Now I'm so glad to be in my tent. I just hope the pegs hold on. I've a neighbour in the next tent, a pleasant Frenchman who's riding a strange sort of bike where he's effectively lying on his back with the pedals level with his head. Apparently it's great for going downhill, but hopeless going up. So we've been swopping places all day; he was camping at Talmine too last night. He phoned home today (he lives near Grenoble) to be told it's 29 degrees there. Here it's about 8. Not taking any clothes off tonight.

Bare bones? That's partly a reference to my own backside. Any fat I might have had there has long been worn away, and there's just a layer of thin skin between me and the hard leather saddle. Not particularly uncomfortable or sore, provided I change position every now and then.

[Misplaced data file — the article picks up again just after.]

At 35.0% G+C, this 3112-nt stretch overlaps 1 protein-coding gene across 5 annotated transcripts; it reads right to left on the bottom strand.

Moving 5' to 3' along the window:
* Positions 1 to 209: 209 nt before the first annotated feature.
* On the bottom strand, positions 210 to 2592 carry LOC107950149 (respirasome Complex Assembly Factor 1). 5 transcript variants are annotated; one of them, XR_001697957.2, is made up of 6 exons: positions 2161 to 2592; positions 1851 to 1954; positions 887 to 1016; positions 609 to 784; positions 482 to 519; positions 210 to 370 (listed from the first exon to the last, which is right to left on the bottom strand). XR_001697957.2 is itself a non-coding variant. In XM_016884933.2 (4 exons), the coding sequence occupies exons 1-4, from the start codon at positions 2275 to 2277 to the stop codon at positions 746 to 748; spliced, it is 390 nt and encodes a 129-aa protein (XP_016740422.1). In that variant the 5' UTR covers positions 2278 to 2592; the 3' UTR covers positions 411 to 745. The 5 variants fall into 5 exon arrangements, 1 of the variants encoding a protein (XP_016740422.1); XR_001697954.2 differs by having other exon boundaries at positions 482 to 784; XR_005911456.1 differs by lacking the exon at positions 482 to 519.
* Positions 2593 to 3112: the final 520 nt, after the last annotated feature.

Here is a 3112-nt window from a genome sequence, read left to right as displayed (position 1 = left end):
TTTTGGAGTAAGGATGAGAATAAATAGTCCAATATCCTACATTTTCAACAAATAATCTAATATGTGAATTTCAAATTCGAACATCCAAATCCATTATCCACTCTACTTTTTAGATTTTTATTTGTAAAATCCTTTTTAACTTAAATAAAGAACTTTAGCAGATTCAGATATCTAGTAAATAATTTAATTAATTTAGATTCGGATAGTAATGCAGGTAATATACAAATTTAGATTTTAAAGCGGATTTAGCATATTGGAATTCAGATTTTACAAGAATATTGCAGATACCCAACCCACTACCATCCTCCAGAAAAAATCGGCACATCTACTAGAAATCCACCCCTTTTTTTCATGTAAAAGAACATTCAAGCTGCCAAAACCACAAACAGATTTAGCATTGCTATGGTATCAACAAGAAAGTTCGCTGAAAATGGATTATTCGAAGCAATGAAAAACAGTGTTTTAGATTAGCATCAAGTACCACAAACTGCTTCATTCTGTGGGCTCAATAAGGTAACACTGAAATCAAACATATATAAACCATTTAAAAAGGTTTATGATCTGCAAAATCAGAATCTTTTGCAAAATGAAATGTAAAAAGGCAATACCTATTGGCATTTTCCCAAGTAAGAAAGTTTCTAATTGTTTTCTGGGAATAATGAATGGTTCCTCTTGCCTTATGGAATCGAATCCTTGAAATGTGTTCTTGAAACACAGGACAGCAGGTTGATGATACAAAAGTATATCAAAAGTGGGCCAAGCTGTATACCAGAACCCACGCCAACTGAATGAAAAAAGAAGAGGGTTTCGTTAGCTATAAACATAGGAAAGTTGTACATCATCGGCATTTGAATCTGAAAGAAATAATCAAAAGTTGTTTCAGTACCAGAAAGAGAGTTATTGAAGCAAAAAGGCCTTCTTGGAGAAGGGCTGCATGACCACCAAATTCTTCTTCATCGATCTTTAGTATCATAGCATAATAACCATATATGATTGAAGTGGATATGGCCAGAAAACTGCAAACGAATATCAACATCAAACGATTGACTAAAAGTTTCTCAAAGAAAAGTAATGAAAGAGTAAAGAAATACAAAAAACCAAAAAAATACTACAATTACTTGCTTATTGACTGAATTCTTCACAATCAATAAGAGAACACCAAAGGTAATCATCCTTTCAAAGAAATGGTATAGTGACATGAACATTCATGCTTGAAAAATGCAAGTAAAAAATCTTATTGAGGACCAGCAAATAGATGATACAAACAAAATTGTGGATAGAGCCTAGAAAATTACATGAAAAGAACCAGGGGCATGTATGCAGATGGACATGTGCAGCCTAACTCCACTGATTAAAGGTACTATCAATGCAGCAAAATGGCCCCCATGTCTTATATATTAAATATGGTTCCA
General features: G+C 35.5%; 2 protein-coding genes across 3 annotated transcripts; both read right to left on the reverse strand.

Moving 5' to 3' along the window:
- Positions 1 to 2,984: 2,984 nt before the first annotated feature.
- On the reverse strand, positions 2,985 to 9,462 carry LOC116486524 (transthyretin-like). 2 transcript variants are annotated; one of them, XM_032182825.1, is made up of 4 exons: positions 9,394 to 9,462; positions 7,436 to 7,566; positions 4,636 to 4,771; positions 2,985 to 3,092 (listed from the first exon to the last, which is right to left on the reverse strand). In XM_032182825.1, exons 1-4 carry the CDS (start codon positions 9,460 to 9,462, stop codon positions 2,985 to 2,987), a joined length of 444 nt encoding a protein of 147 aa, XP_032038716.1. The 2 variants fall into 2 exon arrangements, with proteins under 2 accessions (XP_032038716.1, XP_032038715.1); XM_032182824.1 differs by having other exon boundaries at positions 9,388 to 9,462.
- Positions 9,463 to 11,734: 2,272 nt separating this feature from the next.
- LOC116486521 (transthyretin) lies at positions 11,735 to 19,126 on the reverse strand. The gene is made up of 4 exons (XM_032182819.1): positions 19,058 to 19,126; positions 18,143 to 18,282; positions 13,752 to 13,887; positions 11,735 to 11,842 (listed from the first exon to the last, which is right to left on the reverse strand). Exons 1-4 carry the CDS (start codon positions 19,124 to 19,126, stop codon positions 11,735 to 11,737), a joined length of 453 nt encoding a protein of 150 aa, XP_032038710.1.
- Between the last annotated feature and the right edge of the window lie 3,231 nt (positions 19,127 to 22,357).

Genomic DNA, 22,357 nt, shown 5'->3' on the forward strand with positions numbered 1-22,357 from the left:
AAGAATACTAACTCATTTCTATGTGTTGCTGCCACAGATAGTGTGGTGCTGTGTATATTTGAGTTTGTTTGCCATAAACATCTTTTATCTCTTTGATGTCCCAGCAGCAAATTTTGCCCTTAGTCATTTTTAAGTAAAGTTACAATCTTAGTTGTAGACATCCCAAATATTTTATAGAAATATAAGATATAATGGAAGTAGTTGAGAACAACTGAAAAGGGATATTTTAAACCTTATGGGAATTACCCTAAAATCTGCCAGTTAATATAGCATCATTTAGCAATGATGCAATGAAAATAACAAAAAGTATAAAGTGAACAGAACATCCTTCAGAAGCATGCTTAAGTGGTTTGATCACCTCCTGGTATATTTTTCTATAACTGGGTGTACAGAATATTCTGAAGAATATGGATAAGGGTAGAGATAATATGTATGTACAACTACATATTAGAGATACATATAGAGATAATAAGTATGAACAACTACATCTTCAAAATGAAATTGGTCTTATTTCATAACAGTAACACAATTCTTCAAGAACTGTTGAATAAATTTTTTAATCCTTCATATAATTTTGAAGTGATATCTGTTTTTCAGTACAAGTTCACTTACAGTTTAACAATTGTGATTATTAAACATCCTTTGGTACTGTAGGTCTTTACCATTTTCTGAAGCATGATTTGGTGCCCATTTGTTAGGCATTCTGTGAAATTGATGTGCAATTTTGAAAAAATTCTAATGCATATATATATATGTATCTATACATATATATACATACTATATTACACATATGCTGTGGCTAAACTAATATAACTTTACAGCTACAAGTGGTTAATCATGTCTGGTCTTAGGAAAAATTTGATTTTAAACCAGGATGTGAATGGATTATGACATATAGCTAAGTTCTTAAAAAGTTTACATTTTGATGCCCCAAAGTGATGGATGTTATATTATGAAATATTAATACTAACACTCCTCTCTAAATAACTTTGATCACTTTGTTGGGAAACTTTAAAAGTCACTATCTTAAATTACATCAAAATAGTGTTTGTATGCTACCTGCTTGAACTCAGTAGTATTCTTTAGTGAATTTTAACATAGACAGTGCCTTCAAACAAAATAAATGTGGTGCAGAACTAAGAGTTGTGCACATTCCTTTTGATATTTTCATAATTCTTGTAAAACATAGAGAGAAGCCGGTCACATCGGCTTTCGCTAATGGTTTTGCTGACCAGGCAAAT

This is Saturday's Blog. No signal last night.

After a second night in a luxurious double bed, it's back to basic camping tonight. Well, not quite basic, as I'm in a proper campsite, with loos etc, but all pretty spartan. I'm at Talmine, on the North coast.

An uneventful day, spoilt only by the lack of sun, especially in the afternoon. There are such lovely views here, but the camera doesn't do them justice when it's cloudy or raining.

No Internet this evening, so this Blog will have to wait another day before it can be published, when hopefully I'll have a signal at Kinlochbervie.

A cuckoo keeps flying past; it must be desperate for a mate, as it's calling 'cuckoo, cuckoo' every second. That's unusual, as they usually only call once every 10 seconds or so.

On a bike you hear all the birds singing. I wish I knew what they all are. I can recognise curlew and oystercatcher, as well as the more common ones. But there are plenty of unfamiliar sounds too.